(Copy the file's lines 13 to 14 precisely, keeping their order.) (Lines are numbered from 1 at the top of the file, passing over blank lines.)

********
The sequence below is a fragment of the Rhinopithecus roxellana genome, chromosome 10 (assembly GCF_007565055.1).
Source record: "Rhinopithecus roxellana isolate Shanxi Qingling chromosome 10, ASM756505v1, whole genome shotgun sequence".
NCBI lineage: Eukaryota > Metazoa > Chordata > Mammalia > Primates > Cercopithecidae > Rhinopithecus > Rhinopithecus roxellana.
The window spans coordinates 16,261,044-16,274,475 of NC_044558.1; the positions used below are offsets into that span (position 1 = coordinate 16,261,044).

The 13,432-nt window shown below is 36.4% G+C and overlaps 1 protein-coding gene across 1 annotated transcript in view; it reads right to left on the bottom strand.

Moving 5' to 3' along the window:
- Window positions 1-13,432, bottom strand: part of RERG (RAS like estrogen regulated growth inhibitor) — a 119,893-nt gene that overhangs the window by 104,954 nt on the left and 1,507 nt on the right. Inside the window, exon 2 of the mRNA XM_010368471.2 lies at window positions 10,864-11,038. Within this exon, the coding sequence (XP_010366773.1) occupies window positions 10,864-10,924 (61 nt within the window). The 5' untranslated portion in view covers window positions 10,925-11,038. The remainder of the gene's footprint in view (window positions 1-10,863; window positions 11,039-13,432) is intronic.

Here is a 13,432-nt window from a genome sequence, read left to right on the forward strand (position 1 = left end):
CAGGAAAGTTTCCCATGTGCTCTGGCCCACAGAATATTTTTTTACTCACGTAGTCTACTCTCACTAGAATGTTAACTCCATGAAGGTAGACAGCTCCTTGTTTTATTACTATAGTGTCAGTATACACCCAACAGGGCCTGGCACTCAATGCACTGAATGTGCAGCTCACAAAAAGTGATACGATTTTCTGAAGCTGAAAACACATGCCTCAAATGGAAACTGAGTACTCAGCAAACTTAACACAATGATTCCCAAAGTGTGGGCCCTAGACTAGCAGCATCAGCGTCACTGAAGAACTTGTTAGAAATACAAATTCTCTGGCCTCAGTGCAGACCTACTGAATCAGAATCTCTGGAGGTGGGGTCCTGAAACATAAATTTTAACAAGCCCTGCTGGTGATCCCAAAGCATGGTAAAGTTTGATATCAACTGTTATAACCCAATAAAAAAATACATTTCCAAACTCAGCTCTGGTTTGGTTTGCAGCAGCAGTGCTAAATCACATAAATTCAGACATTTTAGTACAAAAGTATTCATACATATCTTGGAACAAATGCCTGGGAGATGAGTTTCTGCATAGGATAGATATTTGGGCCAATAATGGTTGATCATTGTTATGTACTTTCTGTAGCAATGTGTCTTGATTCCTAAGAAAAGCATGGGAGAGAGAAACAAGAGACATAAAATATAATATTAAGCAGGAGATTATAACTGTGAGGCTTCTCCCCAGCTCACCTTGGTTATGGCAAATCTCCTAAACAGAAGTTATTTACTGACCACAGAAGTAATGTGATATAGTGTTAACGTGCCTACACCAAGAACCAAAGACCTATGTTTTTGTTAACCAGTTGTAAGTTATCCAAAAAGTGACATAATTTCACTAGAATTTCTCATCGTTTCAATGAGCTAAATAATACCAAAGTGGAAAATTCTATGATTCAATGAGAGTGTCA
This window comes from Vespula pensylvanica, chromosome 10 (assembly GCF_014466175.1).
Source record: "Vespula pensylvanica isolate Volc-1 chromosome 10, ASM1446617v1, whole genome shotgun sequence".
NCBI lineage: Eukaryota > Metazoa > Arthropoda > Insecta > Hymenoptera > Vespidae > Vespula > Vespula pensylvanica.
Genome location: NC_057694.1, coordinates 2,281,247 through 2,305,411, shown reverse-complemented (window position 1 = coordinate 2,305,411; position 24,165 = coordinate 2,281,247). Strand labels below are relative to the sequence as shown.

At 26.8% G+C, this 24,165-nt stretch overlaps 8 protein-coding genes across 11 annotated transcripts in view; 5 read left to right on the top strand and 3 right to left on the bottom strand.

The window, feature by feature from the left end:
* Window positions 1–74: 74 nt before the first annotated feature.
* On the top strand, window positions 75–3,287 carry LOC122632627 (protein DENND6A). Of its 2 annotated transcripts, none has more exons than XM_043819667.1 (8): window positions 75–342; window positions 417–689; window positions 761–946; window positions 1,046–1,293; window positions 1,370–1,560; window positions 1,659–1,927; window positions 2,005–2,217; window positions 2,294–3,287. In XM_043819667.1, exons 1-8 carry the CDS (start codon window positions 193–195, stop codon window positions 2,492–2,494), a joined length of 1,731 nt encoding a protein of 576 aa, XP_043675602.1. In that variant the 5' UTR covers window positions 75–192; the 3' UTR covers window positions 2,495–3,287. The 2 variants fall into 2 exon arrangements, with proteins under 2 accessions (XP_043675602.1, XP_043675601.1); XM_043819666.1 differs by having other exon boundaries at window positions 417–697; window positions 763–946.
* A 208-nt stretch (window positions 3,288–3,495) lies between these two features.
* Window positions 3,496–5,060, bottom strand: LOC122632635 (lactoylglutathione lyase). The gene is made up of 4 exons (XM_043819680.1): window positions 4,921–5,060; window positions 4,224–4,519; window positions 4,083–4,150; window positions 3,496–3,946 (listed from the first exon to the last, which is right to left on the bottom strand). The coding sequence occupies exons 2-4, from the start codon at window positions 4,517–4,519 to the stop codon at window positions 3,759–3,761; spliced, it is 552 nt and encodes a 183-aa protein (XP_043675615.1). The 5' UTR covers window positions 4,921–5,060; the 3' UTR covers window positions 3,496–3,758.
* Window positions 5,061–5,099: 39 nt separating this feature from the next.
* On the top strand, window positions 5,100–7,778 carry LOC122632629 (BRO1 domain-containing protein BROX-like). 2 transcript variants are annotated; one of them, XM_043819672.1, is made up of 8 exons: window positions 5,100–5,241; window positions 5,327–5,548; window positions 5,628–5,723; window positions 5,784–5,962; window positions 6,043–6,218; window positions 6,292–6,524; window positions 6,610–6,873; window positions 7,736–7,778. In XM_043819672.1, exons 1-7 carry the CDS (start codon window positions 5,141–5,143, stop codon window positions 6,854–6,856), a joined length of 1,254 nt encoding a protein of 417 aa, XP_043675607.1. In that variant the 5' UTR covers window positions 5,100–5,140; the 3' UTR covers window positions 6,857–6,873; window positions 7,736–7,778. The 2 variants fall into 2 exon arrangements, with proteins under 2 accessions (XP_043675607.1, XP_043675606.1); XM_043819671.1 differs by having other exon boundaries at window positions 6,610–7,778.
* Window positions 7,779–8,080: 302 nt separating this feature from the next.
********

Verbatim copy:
Genome location: NC_057694.1, coordinates 2,281,247 through 2,305,411, shown reverse-complemented (window position 1 = coordinate 2,305,411; position 24,165 = coordinate 2,281,247). Strand labels below are relative to the sequence as shown.

At 26.8% G+C, this 24,165-nt stretch overlaps 8 protein-coding genes across 11 annotated transcripts in view; 5 read left to right on the top strand and 3 right to left on the bottom strand.